Following a furious market rally that has seen major market indexes rise more than 50% from their March lows, some investors are beginning to worry that stock prices have run ahead of fundamentals, and that the recovery we’ve seen to date is too good to be true.
A closer look at the “good news” that has driven up stock prices in recent months is worrisome. Unemployment continues to rise (albeit at a slower pace) and the dollar continues to slump against major rival currencies. Many investors, including one who called the current downturn in 2006, believe the worst is yet to come.
The road ahead for the U.S. economy includes a potential commercial real estate bust, the monetary consequences of the massive stimulus plans still in progress, and continually strained relations with major trading partners. Yet there are undoubtedly signs of hope as well, including increased consumer confidence and strength in Asian economies.
To say the current economic environment is an uncertain one is like saying that Bernie Madoff’s business practices were questionable. Investors concerned about a “double dip,” but also fearful of watching a continued recovery from the sidelines may want to take a look at a defensive equity ETF.
The Claymore/Sabrient Defensive Equity Index ETF (DEF) has nothing to do with the aerospace and defense sector – rather it offers exposure to equities that tend to perform relatively well in economic downturns. The index underlying this ETF is comprised of about 100 stocks selected to represent a group of securities that maintain low relative valuations, conservative accounting, high dividend payments, and a history of out-performance during bear market periods.
As might be expected, DEF maintains significant allocations to companies operating in the utilities (24%), consumer staples (20%), and health care (17%) industries. These sectors of the economy tend to see stable demand for their products, particularly relative to more volatile areas like consumer discretionary and technology, which can see drastic changes in demand in different economic environments.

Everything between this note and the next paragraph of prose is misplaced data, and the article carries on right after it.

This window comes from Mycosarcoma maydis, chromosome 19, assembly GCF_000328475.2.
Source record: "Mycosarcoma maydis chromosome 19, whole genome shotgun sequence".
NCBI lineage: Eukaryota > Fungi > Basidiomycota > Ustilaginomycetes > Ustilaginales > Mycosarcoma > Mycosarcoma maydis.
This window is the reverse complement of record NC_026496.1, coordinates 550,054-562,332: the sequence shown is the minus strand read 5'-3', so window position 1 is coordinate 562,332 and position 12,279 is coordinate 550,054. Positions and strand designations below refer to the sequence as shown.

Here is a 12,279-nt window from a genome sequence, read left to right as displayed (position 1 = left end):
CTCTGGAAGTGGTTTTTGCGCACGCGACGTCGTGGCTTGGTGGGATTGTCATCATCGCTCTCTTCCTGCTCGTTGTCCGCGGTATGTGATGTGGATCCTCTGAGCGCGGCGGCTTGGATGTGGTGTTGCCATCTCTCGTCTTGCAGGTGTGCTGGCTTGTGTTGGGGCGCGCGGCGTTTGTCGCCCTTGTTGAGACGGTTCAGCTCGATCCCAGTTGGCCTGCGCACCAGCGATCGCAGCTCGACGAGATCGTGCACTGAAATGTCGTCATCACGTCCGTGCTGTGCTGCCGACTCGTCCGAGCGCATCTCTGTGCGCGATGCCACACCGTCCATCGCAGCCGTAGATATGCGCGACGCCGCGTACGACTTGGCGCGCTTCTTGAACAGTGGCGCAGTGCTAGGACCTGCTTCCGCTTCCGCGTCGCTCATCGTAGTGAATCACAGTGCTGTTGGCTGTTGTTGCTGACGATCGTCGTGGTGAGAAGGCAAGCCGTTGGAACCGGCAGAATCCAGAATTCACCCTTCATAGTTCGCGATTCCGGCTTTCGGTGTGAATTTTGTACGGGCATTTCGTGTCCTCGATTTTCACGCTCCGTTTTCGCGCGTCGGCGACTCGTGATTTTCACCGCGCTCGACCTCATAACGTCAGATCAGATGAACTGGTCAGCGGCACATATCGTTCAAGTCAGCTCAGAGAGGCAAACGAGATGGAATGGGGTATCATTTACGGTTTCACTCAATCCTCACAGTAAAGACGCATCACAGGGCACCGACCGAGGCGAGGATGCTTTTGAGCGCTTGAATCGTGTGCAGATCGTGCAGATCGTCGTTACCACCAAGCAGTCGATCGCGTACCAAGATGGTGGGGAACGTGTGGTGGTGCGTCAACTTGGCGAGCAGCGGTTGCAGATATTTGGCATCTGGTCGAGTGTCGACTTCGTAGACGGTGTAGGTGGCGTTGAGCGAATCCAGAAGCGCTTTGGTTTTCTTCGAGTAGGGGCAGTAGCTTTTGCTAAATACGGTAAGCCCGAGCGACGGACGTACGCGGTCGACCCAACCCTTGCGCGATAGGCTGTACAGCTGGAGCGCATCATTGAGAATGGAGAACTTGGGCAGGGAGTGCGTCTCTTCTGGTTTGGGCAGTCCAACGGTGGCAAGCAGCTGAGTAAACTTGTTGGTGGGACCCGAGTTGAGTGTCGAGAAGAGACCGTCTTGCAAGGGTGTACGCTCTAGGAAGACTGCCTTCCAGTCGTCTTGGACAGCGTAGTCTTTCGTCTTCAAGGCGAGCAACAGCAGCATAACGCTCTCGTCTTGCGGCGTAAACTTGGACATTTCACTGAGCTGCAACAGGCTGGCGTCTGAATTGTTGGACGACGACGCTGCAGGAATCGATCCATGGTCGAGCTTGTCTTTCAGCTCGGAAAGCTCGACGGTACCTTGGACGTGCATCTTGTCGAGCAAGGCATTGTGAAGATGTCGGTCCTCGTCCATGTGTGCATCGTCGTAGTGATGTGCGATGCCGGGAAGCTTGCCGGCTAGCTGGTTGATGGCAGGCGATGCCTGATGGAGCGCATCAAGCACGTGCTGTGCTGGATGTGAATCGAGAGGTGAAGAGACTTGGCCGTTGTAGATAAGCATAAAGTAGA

DEF’s largest holdings at present are RR Donnelley (RRD) (a provider of communications services) and Avery-Dennison (AVY) (a producer of office and consumer products). And DEF is reasonably-well diversified, as none of the ETF’s 100 holdings accounts for more than 1.5% of total assets.
DEF’s holdings aren’t quite counter-cyclical – the ETF lost value during the most recent recession just as most equity securities did – but it did soften the blow for many investors. From the beginning of 2008 to the bear market lows in March of 2009 (at least what we hope were market lows), DEF lost a little more than 45%, while the more broad-based S&P 500 SPRD (SPY) declined by 53%. The flip side of the coin is that defensive equities may experience less price appreciation when the markets turn and head upward. Since bottoming out in March, DEF has gained about 43%, compared to 57% for SPY.
The moral of the story is that not all equity ETFs are created equally, and investors looking to reduce the risk and volatility of their portfolios don’t necessarily need to turn to Treasury funds to do so.
For those who are uneasy about the market’s prospects over the next 12 months but dread the feeling of regret associated with missing out on a bull run, DEF may be a way to hedge your bets, keeping your assets in equities while simultaneously reducing beta.
Disclosure: No positions at time of writing.